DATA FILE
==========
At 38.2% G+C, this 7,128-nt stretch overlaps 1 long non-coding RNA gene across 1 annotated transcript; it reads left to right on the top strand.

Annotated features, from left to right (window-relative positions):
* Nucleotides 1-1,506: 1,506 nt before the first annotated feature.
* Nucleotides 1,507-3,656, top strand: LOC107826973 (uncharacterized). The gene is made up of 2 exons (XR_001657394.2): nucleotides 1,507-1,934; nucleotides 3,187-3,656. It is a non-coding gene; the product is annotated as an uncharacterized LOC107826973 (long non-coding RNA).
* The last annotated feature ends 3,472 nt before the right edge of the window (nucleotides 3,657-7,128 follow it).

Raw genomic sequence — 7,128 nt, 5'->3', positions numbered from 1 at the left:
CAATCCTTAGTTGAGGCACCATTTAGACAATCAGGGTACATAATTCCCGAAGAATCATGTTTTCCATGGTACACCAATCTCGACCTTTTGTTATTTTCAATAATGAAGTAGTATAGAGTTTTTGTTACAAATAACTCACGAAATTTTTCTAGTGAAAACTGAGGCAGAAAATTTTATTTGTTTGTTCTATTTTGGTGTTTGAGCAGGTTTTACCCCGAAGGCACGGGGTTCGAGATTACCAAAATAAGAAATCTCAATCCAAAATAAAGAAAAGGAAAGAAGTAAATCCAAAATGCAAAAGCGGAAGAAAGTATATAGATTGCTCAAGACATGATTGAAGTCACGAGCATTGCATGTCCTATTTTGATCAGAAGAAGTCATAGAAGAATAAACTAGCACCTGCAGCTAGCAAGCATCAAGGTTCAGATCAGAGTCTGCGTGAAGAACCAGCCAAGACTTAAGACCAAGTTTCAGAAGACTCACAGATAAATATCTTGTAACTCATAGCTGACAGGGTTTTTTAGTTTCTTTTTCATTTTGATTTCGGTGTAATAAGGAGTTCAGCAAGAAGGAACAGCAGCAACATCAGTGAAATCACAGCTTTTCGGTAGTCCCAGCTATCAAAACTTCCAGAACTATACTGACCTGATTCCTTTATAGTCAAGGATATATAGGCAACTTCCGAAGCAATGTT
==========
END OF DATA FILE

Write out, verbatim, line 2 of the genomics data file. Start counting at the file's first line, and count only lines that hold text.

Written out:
Annotated features, from left to right (window-relative positions):